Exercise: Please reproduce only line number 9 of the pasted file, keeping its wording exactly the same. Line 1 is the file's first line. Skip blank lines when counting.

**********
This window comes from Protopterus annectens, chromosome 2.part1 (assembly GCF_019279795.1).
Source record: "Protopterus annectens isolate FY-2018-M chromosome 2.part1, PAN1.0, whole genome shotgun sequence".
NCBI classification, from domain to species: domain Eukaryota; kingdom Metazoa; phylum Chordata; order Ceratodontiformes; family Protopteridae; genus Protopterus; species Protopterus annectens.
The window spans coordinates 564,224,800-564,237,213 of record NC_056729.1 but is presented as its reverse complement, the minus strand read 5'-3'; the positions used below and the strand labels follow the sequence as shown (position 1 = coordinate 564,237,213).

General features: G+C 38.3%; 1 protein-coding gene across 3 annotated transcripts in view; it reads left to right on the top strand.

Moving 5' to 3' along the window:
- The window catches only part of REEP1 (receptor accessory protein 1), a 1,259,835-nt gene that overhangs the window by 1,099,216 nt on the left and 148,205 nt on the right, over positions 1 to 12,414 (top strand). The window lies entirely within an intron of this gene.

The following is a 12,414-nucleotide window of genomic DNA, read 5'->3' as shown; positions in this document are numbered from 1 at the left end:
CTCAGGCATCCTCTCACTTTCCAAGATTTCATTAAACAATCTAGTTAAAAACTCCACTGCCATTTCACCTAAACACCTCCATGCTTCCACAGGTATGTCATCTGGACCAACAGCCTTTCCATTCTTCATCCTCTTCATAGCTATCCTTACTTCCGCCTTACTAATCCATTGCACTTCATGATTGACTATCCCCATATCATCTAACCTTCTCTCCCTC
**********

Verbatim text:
CTCAGGCATCCTCTCACTTTCCAAGATTTCATTAAACAATCTAGTTAAAAACTCCACTGCCATTTCACCTAAACACCTCCATGCTTCCACAGGTATGTCATCTGGACCAACAGCCTTTCCATTCTTCATCCTCTTCATAGCTATCCTTACTTCCGCCTTACTAATCCATTGCACTTCATGATTGACTATCCCCATATCATCTAACCTTCTCTCCCTC